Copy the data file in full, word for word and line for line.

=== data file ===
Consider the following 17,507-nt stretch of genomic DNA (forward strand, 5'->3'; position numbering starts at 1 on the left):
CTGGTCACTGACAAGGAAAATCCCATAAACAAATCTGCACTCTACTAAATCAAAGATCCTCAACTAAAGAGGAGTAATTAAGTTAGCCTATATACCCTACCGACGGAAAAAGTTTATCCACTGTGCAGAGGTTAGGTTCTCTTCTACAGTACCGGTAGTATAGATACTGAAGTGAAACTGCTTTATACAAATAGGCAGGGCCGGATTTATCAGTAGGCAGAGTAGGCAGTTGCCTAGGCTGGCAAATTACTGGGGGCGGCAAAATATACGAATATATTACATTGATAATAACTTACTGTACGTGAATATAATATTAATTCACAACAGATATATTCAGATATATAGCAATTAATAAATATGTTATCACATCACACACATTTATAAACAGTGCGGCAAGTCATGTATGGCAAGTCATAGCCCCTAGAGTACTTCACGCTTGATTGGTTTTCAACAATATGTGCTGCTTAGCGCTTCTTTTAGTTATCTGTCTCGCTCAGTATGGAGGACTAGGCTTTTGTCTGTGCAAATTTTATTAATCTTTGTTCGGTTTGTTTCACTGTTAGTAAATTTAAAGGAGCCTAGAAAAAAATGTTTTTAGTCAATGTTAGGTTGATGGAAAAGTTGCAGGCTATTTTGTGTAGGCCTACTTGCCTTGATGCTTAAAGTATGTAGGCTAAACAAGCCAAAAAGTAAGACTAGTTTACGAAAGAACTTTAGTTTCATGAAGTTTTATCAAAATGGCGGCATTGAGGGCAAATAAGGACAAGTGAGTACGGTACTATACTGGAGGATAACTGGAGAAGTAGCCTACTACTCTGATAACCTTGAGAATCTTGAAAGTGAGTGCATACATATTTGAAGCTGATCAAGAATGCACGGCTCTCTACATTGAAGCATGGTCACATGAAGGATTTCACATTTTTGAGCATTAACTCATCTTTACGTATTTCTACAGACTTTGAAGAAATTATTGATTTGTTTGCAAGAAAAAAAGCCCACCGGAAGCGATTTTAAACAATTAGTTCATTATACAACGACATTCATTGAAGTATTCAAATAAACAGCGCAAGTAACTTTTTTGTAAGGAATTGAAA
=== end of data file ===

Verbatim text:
Consider the following 17,507-nt stretch of genomic DNA (forward strand, 5'->3'; position numbering starts at 1 on the left):
CTGGTCACTGACAAGGAAAATCCCATAAACAAATCTGCACTCTACTAAATCAAAGATCCTCAACTAAAGAGGAGTAATTAAGTTAGCCTATATACCCTACCGACGGAAAAAGTTTATCCACTGTGCAGAGGTTAGGTTCTCTTCTACAGTACCGGTAGTATAGATACTGAAGTGAAACTGCTTTATACAAATAGGCAGGGCCGGATTTATCAGTAGGCAGAGTAGGCAGTTGCCTAGGCTGGCAAATTACTGGGGGCGGCAAAATATACGAATATATTACATTGATAATAACTTACTGTACGTGAATATAATATTAATTCACAACAGATATATTCAGATATATAGCAATTAATAAATATGTTATCACATCACACACATTTATAAACAGTGCGGCAAGTCATGTATGGCAAGTCATAGCCCCTAGAGTACTTCACGCTTGATTGGTTTTCAACAATATGTGCTGCTTAGCGCTTCTTTTAGTTATCTGTCTCGCTCAGTATGGAGGACTAGGCTTTTGTCTGTGCAAATTTTATTAATCTTTGTTCGGTTTGTTTCACTGTTAGTAAATTTAAAGGAGCCTAGAAAAAAATGTTTTTAGTCAATGTTAGGTTGATGGAAAAGTTGCAGGCTATTTTGTGTAGGCCTACTTGCCTTGATGCTTAAAGTATGTAGGCTAAACAAGCCAAAAAGTAAGACTAGTTTACGAAAGAACTTTAGTTTCATGAAGTTTTATCAAAATGGCGGCATTGAGGGCAAATAAGGACAAGTGAGTACGGTACTATACTGGAGGATAACTGGAGAAGTAGCCTACTACTCTGATAACCTTGAGAATCTTGAAAGTGAGTGCATACATATTTGAAGCTGATCAAGAATGCACGGCTCTCTACATTGAAGCATGGTCACATGAAGGATTTCACATTTTTGAGCATTAACTCATCTTTACGTATTTCTACAGACTTTGAAGAAATTATTGATTTGTTTGCAAGAAAAAAAGCCCACCGGAAGCGATTTTAAACAATTAGTTCATTATACAACGACATTCATTGAAGTATTCAAATAAACAGCGCAAGTAACTTTTTTGTAAGGAATTGAAA